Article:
SAN DIEGO Under the glare of overhead fluorescent lights and the watchful stares of a jury of superiors, young Marines told a military court of abuse they say happened at the hands of their junior drill instructor.
Choked. Kicked. Slapped. Jabbed in the neck. Punched in the face. Hit on the head with a flashlight.
Bruised and beaten with a tent pole. Ordered to drink two, three, even four canteens of water just minutes after eating dinner, and then lie in their own vomit.
In recounting the actions of their DI, some of the young leathernecks testifying Wednesday at Sgt. Jerrod Glass? general court-martial prefaced what happened to them by explaining that they weren?t fast enough, moved too slowly, had lost gear, were confused or unprepared, even looked where they shouldn?t have looked.
To prosecutors, Glass? ?brutal? actions against nearly every member of recruit training Platoon 2167 at the Marine Corps Recruit Depot in San Diego amounted to abuse and mistreatment, violations of the Corps? standard operating procedures for recruit training. To Glass? defense attorneys, the drill instructor?s alleged actions fell short of outright violations and were implicitly known and condoned by his supervisors.
The trial of Glass, a 25-year-old military policeman and two-tour Iraq combat veteran, began Tuesday at the San Diego recruit depot and might last two weeks.
Now a military jury of six men three officers and three senior staff noncommissioned officers will decide whether he is guilty of the allegations. If so, the jury would decide if he should be punished in any way, up to 11 years in prison and a dishonorable discharge.
When he was charged, Glass faced 225 separate counts after an investigation found 110 ?factual? incidents. On the trial?s eve, both sides and the judge, Lt. Col. Jeffrey Meeks, agreed to consolidate the charges into 10 counts incorporating the gist of the earlier allegations: Two counts of assault, two counts of cruelty and maltreatment, four counts of destroying personal property and two counts of failure to obey a lawful order.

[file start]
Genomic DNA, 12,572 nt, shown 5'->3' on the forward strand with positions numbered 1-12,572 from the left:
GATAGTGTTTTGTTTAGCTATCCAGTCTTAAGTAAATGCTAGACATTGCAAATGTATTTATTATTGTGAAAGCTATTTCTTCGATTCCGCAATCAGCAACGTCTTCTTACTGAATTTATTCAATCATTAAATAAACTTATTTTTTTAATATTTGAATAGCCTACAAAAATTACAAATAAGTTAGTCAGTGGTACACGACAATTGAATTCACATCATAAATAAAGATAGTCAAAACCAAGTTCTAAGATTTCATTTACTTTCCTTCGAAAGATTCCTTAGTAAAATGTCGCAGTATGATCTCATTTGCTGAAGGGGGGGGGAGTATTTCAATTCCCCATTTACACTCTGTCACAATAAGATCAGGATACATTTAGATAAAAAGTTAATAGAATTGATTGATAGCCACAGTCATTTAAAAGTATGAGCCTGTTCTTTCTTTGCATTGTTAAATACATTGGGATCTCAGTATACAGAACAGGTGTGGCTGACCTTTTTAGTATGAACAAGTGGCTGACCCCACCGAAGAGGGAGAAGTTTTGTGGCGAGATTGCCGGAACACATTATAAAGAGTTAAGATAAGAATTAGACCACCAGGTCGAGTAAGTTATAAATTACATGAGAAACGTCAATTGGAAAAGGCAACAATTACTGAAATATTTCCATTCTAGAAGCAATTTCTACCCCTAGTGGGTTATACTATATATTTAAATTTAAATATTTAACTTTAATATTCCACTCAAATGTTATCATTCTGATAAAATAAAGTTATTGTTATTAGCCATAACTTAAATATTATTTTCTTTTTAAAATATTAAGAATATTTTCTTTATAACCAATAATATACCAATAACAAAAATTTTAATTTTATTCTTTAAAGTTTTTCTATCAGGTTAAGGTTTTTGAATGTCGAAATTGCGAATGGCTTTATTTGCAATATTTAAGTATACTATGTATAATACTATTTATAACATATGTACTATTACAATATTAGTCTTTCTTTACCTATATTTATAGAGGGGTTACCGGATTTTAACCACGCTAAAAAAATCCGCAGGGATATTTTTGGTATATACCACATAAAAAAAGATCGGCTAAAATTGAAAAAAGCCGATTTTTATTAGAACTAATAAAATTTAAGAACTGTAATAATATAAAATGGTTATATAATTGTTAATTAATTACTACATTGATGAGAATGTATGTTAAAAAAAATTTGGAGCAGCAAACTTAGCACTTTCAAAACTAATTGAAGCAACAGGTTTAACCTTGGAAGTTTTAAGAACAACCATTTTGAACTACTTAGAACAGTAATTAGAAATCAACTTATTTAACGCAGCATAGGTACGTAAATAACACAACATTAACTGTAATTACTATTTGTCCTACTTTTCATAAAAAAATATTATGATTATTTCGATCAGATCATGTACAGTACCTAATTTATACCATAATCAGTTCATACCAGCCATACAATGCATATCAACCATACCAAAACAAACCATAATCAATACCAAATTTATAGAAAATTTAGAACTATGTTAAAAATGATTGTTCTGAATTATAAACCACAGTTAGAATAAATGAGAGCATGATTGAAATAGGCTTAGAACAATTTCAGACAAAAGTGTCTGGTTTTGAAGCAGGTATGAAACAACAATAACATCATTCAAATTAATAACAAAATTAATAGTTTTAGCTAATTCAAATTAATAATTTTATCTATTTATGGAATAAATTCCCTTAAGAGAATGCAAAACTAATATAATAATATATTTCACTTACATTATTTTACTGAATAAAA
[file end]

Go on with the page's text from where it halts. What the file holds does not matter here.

The allegations against Glass, a Phoenix native who was assigned to 2nd Recruit Training Battalion?s Hotel Company, and two other members of his DI team, have rocked the recruit depot since the allegations arose in early February.
The lead prosecutor, Capt. Christian Pappas, described how Glass was ?a star? at Drill Instructor School, ?one of the best students.? Glass should have known about the rules, Pappas argued.
?He was taught, he was counseled ... to keep his hands off of recruits, not to jeopardize his career.?
Recruit training is guided by a depot order, a voluminous standard operating procedure that dictates just about every facet of boot camp. The rules restrict physical contact that a DI can have with his recruits, and limitations usually hinge on simple corrections or safety situations.
But soon after picking up Platoon 2167 on Dec. 23, 2006, Pappas told the court in opening arguments, Glass ?continued to torment and bully? the recruits for nearly two months. ?Nearly every member of that 40-man platoon was assaulted, abused, maltreated,? he said.
Not so, argued Glass? defense attorneys.
?He was firm. He was demanding and even exacting of these recruits because that was his job,? Capt. Patrick Callahan argued in his opening statement. ?His job was not to be nice ... He did it within the confines of the SOP.?